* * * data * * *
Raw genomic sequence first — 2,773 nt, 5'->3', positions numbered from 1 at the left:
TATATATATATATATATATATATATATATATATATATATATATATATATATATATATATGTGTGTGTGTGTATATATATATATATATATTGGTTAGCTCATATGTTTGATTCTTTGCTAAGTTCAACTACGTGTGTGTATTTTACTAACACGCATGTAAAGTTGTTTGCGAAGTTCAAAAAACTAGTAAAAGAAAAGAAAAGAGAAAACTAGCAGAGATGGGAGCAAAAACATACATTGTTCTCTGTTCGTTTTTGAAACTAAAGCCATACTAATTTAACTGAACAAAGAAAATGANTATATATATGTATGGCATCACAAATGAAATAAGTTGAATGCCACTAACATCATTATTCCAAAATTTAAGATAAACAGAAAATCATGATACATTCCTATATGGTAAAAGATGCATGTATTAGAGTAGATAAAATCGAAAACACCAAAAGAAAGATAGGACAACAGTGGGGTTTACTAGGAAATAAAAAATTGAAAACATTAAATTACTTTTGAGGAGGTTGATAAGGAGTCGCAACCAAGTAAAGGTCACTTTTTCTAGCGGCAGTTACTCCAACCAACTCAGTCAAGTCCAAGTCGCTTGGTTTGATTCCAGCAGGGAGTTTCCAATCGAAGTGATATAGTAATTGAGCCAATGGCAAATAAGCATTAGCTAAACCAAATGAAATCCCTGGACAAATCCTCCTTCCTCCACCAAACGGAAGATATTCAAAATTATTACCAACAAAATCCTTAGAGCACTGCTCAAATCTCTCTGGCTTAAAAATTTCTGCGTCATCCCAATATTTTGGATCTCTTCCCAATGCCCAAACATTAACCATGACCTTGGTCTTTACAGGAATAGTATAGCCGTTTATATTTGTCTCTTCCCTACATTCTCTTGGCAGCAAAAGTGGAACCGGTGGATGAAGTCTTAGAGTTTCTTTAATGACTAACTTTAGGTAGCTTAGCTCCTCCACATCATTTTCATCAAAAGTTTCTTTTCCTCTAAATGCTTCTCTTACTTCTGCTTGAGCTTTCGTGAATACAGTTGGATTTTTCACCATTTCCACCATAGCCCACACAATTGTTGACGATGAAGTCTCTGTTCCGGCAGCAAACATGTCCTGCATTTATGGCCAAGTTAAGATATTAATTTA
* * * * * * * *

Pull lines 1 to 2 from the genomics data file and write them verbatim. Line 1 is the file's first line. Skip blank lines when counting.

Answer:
Raw genomic sequence first — 2,773 nt, 5'->3', positions numbered from 1 at the left:
TATATATATATATATATATATATATATATATATATATATATATATATATATATATATATGTGTGTGTGTGTATATATATATATATATATTGGTTAGCTCATATGTTTGATTCTTTGCTAAGTTCAACTACGTGTGTGTATTTTACTAACACGCATGTAAAGTTGTTTGCGAAGTTCAAAAAACTAGTAAAAGAAAAGAAAAGAGAAAACTAGCAGAGATGGGAGCAAAAACATACATTGTTCTCTGTTCGTTTTTGAAACTAAAGCCATACTAATTTAACTGAACAAAGAAAATGANTATATATATGTATGGCATCACAAATGAAATAAGTTGAATGCCACTAACATCATTATTCCAAAATTTAAGATAAACAGAAAATCATGATACATTCCTATATGGTAAAAGATGCATGTATTAGAGTAGATAAAATCGAAAACACCAAAAGAAAGATAGGACAACAGTGGGGTTTACTAGGAAATAAAAAATTGAAAACATTAAATTACTTTTGAGGAGGTTGATAAGGAGTCGCAACCAAGTAAAGGTCACTTTTTCTAGCGGCAGTTACTCCAACCAACTCAGTCAAGTCCAAGTCGCTTGGTTTGATTCCAGCAGGGAGTTTCCAATCGAAGTGATATAGTAATTGAGCCAATGGCAAATAAGCATTAGCTAAACCAAATGAAATCCCTGGACAAATCCTCCTTCCTCCACCAAACGGAAGATATTCAAAATTATTACCAACAAAATCCTTAGAGCACTGCTCAAATCTCTCTGGCTTAAAAATTTCTGCGTCATCCCAATATTTTGGATCTCTTCCCAATGCCCAAACATTAACCATGACCTTGGTCTTTACAGGAATAGTATAGCCGTTTATATTTGTCTCTTCCCTACATTCTCTTGGCAGCAAAAGTGGAACCGGTGGATGAAGTCTTAGAGTTTCTTTAATGACTAACTTTAGGTAGCTTAGCTCCTCCACATCATTTTCATCAAAAGTTTCTTTTCCTCTAAATGCTTCTCTTACTTCTGCTTGAGCTTTCGTGAATACAGTTGGATTTTTCACCATTTCCACCATAGCCCACACAATTGTTGACGATGAAGTCTCTGTTCCGGCAGCAAACATGTCCTGCATTTATGGCCAAGTTAAGATATTAATTTA